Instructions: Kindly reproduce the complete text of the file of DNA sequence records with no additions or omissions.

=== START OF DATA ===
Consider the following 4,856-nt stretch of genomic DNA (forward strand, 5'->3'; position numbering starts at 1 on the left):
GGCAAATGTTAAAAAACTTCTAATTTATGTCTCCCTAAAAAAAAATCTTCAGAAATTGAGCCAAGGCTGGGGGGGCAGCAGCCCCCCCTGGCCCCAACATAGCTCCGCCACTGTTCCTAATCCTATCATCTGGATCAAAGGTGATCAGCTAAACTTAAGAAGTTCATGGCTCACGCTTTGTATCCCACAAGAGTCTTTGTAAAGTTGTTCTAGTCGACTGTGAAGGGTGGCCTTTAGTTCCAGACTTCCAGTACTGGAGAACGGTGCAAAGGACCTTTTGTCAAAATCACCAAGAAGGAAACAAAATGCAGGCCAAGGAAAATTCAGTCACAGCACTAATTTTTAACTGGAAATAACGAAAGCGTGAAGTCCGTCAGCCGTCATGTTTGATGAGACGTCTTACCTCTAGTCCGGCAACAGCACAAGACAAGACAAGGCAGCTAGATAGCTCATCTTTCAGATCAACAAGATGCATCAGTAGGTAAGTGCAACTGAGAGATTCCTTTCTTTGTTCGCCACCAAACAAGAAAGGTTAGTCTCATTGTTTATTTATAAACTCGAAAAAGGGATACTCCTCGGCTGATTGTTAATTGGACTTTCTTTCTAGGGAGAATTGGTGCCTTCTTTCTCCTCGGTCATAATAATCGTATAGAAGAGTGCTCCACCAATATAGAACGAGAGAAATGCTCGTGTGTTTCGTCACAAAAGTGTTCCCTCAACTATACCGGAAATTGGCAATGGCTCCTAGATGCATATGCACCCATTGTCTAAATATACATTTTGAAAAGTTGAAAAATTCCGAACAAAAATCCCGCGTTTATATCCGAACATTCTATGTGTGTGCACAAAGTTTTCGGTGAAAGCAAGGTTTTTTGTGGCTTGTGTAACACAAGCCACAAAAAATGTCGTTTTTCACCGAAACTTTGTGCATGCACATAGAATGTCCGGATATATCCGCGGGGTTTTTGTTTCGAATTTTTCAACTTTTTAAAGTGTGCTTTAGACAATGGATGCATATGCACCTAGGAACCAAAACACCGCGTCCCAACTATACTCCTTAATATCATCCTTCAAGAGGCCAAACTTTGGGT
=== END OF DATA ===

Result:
Consider the following 4,856-nt stretch of genomic DNA (forward strand, 5'->3'; position numbering starts at 1 on the left):
GGCAAATGTTAAAAAACTTCTAATTTATGTCTCCCTAAAAAAAAATCTTCAGAAATTGAGCCAAGGCTGGGGGGGCAGCAGCCCCCCCTGGCCCCAACATAGCTCCGCCACTGTTCCTAATCCTATCATCTGGATCAAAGGTGATCAGCTAAACTTAAGAAGTTCATGGCTCACGCTTTGTATCCCACAAGAGTCTTTGTAAAGTTGTTCTAGTCGACTGTGAAGGGTGGCCTTTAGTTCCAGACTTCCAGTACTGGAGAACGGTGCAAAGGACCTTTTGTCAAAATCACCAAGAAGGAAACAAAATGCAGGCCAAGGAAAATTCAGTCACAGCACTAATTTTTAACTGGAAATAACGAAAGCGTGAAGTCCGTCAGCCGTCATGTTTGATGAGACGTCTTACCTCTAGTCCGGCAACAGCACAAGACAAGACAAGGCAGCTAGATAGCTCATCTTTCAGATCAACAAGATGCATCAGTAGGTAAGTGCAACTGAGAGATTCCTTTCTTTGTTCGCCACCAAACAAGAAAGGTTAGTCTCATTGTTTATTTATAAACTCGAAAAAGGGATACTCCTCGGCTGATTGTTAATTGGACTTTCTTTCTAGGGAGAATTGGTGCCTTCTTTCTCCTCGGTCATAATAATCGTATAGAAGAGTGCTCCACCAATATAGAACGAGAGAAATGCTCGTGTGTTTCGTCACAAAAGTGTTCCCTCAACTATACCGGAAATTGGCAATGGCTCCTAGATGCATATGCACCCATTGTCTAAATATACATTTTGAAAAGTTGAAAAATTCCGAACAAAAATCCCGCGTTTATATCCGAACATTCTATGTGTGTGCACAAAGTTTTCGGTGAAAGCAAGGTTTTTTGTGGCTTGTGTAACACAAGCCACAAAAAATGTCGTTTTTCACCGAAACTTTGTGCATGCACATAGAATGTCCGGATATATCCGCGGGGTTTTTGTTTCGAATTTTTCAACTTTTTAAAGTGTGCTTTAGACAATGGATGCATATGCACCTAGGAACCAAAACACCGCGTCCCAACTATACTCCTTAATATCATCCTTCAAGAGGCCAAACTTTGGGT